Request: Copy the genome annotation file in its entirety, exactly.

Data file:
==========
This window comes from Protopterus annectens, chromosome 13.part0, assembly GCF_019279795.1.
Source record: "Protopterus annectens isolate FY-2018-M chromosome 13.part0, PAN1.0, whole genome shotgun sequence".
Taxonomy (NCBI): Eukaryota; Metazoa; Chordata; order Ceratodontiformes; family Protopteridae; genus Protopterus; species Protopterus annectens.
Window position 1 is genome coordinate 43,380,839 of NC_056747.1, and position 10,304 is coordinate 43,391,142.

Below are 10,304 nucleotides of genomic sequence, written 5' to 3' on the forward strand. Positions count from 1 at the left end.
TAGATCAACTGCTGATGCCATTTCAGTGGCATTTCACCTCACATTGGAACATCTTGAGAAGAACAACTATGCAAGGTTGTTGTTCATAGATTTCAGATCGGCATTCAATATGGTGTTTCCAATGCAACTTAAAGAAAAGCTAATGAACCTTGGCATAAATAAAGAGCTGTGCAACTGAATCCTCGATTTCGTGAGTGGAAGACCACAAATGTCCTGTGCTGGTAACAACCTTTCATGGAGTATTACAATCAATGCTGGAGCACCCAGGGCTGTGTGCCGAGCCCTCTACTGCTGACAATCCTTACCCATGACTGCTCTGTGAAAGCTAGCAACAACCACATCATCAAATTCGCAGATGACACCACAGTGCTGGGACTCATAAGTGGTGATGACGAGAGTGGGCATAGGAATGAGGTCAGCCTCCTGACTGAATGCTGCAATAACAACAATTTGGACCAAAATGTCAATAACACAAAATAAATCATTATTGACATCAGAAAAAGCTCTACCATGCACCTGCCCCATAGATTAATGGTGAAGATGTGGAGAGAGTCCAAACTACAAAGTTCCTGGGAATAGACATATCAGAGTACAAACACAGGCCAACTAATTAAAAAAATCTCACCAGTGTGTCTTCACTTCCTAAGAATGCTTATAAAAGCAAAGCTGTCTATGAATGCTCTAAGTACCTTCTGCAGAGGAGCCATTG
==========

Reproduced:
This window comes from Protopterus annectens, chromosome 13.part0, assembly GCF_019279795.1.
Source record: "Protopterus annectens isolate FY-2018-M chromosome 13.part0, PAN1.0, whole genome shotgun sequence".
Taxonomy (NCBI): Eukaryota; Metazoa; Chordata; order Ceratodontiformes; family Protopteridae; genus Protopterus; species Protopterus annectens.
Window position 1 is genome coordinate 43,380,839 of NC_056747.1, and position 10,304 is coordinate 43,391,142.

Below are 10,304 nucleotides of genomic sequence, written 5' to 3' on the forward strand. Positions count from 1 at the left end.
TAGATCAACTGCTGATGCCATTTCAGTGGCATTTCACCTCACATTGGAACATCTTGAGAAGAACAACTATGCAAGGTTGTTGTTCATAGATTTCAGATCGGCATTCAATATGGTGTTTCCAATGCAACTTAAAGAAAAGCTAATGAACCTTGGCATAAATAAAGAGCTGTGCAACTGAATCCTCGATTTCGTGAGTGGAAGACCACAAATGTCCTGTGCTGGTAACAACCTTTCATGGAGTATTACAATCAATGCTGGAGCACCCAGGGCTGTGTGCCGAGCCCTCTACTGCTGACAATCCTTACCCATGACTGCTCTGTGAAAGCTAGCAACAACCACATCATCAAATTCGCAGATGACACCACAGTGCTGGGACTCATAAGTGGTGATGACGAGAGTGGGCATAGGAATGAGGTCAGCCTCCTGACTGAATGCTGCAATAACAACAATTTGGACCAAAATGTCAATAACACAAAATAAATCATTATTGACATCAGAAAAAGCTCTACCATGCACCTGCCCCATAGATTAATGGTGAAGATGTGGAGAGAGTCCAAACTACAAAGTTCCTGGGAATAGACATATCAGAGTACAAACACAGGCCAACTAATTAAAAAAATCTCACCAGTGTGTCTTCACTTCCTAAGAATGCTTATAAAAGCAAAGCTGTCTATGAATGCTCTAAGTACCTTCTGCAGAGGAGCCATTG